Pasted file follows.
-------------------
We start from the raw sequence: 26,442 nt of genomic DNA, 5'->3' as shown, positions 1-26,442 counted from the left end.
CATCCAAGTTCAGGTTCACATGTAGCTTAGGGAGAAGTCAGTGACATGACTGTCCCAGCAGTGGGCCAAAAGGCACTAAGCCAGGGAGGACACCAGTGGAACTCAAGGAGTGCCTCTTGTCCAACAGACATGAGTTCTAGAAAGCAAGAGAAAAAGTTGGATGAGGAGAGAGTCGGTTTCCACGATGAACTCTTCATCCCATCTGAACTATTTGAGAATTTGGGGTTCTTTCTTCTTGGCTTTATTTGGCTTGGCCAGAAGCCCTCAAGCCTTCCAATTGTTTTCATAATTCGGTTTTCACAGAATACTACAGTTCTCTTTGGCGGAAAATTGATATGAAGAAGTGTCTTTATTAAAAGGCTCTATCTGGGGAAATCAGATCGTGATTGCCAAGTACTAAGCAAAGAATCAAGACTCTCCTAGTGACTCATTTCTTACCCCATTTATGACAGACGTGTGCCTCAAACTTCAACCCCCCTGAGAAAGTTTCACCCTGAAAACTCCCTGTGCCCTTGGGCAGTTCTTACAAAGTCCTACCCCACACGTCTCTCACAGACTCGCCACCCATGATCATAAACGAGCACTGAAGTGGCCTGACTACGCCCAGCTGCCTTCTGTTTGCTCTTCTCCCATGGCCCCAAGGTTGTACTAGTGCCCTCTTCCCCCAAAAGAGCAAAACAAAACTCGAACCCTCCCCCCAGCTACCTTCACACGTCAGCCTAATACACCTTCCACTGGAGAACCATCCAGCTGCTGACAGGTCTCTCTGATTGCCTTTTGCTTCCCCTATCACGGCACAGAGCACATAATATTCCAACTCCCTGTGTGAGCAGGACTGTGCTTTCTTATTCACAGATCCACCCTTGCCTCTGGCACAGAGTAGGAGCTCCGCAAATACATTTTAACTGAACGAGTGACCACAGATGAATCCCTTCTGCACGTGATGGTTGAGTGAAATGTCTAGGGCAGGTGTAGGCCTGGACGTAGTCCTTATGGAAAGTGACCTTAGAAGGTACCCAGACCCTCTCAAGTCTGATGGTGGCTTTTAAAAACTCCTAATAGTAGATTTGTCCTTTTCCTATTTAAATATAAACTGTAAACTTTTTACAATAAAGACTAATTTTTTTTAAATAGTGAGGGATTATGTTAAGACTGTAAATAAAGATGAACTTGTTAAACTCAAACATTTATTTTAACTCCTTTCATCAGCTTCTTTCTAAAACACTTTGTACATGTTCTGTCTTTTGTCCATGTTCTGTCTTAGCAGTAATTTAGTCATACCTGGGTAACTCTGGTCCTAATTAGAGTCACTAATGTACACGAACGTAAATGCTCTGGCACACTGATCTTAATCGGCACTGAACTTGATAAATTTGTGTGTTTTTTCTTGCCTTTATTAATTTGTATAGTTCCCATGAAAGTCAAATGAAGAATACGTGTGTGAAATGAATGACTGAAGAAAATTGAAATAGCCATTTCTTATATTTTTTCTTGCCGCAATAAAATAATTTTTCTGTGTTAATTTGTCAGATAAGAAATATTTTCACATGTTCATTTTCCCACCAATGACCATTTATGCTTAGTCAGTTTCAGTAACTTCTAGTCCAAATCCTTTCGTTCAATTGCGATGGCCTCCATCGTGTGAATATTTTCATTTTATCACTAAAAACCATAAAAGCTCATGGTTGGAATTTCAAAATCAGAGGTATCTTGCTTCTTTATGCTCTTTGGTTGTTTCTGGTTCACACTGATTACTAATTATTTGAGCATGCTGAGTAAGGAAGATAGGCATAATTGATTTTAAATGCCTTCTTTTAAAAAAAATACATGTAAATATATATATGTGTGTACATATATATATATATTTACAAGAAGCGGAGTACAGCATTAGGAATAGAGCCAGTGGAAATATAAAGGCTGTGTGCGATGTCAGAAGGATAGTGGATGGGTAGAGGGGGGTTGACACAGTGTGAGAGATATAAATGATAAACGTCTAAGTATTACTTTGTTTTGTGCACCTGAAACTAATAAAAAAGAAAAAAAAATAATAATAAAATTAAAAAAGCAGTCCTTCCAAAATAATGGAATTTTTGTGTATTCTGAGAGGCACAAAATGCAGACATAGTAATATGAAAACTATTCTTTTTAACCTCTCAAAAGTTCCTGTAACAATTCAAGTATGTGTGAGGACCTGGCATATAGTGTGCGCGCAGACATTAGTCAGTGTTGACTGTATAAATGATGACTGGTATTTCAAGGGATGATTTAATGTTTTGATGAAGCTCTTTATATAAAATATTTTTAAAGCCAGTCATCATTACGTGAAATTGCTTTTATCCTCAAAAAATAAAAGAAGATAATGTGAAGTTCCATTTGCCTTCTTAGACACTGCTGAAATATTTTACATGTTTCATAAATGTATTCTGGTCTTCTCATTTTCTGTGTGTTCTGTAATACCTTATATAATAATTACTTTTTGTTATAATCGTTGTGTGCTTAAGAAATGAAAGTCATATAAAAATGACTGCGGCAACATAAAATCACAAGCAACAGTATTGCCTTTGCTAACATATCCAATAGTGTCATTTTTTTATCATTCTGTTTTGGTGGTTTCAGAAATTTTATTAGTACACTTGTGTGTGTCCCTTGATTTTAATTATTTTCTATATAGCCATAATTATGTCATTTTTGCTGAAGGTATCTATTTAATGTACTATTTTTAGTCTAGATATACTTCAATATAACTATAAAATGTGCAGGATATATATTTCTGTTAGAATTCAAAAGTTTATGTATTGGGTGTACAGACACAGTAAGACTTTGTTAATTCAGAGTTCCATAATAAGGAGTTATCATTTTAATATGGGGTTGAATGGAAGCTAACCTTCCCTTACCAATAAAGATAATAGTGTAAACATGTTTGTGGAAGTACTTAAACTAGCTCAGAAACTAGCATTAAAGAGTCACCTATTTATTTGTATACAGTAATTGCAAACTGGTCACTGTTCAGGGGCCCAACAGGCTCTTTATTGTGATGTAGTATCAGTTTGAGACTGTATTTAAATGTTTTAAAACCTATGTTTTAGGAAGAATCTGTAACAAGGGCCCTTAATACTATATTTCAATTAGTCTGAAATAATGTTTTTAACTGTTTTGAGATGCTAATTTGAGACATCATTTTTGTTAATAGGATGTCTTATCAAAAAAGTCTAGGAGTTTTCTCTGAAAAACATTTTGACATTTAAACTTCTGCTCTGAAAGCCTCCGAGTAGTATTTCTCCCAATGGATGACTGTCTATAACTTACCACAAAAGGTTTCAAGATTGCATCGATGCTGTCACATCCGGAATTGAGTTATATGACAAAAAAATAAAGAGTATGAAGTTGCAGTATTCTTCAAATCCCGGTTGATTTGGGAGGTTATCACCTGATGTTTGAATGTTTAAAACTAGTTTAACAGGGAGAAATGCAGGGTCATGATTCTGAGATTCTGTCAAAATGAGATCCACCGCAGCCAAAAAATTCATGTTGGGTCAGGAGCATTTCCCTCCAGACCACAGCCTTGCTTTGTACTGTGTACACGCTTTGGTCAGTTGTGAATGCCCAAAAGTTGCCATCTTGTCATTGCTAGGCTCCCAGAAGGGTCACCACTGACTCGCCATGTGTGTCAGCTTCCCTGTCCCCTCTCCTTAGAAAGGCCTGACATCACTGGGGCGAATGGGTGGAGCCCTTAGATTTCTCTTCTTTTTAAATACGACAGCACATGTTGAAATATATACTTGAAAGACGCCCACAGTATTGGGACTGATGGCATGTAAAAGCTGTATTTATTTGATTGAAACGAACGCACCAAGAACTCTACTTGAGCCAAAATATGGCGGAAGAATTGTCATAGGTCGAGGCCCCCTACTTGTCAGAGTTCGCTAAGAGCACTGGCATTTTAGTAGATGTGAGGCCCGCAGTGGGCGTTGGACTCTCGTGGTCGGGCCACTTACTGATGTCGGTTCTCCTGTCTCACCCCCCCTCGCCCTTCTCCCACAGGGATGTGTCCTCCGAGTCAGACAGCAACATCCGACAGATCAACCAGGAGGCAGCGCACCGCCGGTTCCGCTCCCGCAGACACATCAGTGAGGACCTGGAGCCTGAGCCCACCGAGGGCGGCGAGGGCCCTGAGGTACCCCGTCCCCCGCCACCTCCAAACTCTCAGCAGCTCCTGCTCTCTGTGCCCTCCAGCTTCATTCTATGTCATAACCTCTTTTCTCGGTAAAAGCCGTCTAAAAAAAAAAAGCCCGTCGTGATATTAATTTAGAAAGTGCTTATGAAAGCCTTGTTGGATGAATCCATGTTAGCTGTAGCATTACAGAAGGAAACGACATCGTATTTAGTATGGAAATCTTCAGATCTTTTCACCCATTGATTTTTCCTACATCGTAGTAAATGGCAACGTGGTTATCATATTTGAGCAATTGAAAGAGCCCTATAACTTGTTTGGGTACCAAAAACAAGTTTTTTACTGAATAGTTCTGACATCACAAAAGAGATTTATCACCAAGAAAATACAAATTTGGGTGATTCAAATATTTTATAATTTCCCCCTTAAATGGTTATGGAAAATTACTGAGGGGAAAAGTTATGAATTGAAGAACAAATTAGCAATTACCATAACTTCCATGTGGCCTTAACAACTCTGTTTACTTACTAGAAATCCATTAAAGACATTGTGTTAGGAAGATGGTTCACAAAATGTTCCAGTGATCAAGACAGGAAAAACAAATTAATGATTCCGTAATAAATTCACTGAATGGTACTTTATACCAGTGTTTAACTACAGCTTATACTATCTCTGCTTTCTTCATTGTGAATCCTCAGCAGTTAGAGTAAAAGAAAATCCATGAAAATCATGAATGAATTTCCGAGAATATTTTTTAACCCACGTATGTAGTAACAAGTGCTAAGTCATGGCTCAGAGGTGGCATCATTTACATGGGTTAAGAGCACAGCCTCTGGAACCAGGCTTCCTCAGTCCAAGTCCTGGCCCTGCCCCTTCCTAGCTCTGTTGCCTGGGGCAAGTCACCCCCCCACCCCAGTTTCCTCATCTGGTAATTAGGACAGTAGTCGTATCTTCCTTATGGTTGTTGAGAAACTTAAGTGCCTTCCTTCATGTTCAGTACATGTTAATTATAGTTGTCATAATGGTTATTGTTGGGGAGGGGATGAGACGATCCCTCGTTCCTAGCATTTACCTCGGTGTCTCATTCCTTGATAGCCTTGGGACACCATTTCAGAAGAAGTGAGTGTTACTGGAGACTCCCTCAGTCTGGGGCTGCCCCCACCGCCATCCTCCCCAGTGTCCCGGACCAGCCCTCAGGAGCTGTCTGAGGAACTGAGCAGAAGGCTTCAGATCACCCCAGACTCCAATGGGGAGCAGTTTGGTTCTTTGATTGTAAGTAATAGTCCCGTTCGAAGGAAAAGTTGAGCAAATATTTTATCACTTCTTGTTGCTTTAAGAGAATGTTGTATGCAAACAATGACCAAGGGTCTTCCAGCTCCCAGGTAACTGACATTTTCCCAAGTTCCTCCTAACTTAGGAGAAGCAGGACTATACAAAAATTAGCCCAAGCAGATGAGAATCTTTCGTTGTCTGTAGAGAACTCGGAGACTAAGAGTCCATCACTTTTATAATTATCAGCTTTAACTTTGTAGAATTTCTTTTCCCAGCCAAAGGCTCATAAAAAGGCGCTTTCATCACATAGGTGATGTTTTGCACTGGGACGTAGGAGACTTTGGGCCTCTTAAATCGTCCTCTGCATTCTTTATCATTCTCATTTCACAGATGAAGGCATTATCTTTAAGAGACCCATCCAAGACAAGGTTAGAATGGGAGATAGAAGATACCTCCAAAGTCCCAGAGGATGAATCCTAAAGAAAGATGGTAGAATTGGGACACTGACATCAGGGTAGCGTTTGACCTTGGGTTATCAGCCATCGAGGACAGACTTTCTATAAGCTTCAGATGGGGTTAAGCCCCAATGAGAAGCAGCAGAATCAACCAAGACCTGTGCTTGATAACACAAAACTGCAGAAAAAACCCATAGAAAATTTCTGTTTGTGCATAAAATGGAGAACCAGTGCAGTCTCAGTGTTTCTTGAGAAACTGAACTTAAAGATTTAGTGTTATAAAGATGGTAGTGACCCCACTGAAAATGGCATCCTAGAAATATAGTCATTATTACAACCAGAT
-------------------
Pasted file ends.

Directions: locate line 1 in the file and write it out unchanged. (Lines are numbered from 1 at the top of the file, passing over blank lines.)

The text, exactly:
We start from the raw sequence: 26,442 nt of genomic DNA, 5'->3' as shown, positions 1-26,442 counted from the left end.